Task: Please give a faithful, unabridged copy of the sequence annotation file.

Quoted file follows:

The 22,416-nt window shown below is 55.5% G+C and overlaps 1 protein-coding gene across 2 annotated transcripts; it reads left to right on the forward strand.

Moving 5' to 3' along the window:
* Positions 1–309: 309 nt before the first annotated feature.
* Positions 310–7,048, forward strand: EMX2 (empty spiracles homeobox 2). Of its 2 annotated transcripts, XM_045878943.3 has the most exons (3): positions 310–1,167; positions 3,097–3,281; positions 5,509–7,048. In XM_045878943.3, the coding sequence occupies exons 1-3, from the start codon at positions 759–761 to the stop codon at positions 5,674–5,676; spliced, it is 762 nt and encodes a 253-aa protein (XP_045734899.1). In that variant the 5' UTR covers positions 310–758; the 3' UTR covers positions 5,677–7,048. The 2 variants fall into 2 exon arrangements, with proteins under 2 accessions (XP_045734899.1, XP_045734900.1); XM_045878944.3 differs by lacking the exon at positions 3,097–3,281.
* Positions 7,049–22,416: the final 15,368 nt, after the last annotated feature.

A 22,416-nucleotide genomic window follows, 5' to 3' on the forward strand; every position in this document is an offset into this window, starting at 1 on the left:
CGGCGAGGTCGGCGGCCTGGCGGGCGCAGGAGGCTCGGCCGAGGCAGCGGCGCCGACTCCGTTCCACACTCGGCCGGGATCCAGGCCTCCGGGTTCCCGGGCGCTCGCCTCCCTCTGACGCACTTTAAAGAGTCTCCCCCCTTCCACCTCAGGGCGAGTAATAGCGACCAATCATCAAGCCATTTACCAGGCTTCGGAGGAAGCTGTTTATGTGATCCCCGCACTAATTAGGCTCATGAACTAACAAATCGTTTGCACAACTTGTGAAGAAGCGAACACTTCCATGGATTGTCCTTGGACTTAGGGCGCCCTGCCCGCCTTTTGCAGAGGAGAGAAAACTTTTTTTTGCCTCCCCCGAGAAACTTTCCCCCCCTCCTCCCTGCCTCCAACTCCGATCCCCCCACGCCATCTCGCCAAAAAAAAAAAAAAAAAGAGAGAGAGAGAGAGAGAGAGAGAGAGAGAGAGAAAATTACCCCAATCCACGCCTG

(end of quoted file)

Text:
The 22,416-nt window shown below is 55.5% G+C and overlaps 1 protein-coding gene across 2 annotated transcripts; it reads left to right on the forward strand.

Moving 5' to 3' along the window:
* Positions 1–309: 309 nt before the first annotated feature.
* Positions 310–7,048, forward strand: EMX2 (empty spiracles homeobox 2). Of its 2 annotated transcripts, XM_045878943.3 has the most exons (3): positions 310–1,167; positions 3,097–3,281; positions 5,509–7,048. In XM_045878943.3, the coding sequence occupies exons 1-3, from the start codon at positions 759–761 to the stop codon at positions 5,674–5,676; spliced, it is 762 nt and encodes a 253-aa protein (XP_045734899.1). In that variant the 5' UTR covers positions 310–758; the 3' UTR covers positions 5,677–7,048. The 2 variants fall into 2 exon arrangements, with proteins under 2 accessions (XP_045734899.1, XP_045734900.1); XM_045878944.3 differs by lacking the exon at positions 3,097–3,281.
* Positions 7,049–22,416: the final 15,368 nt, after the last annotated feature.

A 22,416-nucleotide genomic window follows, 5' to 3' on the forward strand; every position in this document is an offset into this window, starting at 1 on the left:
CGGCGAGGTCGGCGGCCTGGCGGGCGCAGGAGGCTCGGCCGAGGCAGCGGCGCCGACTCCGTTCCACACTCGGCCGGGATCCAGGCCTCCGGGTTCCCGGGCGCTCGCCTCCCTCTGACGCACTTTAAAGAGTCTCCCCCCTTCCACCTCAGGGCGAGTAATAGCGACCAATCATCAAGCCATTTACCAGGCTTCGGAGGAAGCTGTTTATGTGATCCCCGCACTAATTAGGCTCATGAACTAACAAATCGTTTGCACAACTTGTGAAGAAGCGAACACTTCCATGGATTGTCCTTGGACTTAGGGCGCCCTGCCCGCCTTTTGCAGAGGAGAGAAAACTTTTTTTTGCCTCCCCCGAGAAACTTTCCCCCCCTCCTCCCTGCCTCCAACTCCGATCCCCCCACGCCATCTCGCCAAAAAAAAAAAAAAAAAGAGAGAGAGAGAGAGAGAGAGAGAGAGAGAGAGAAAATTACCCCAATCCACGCCTG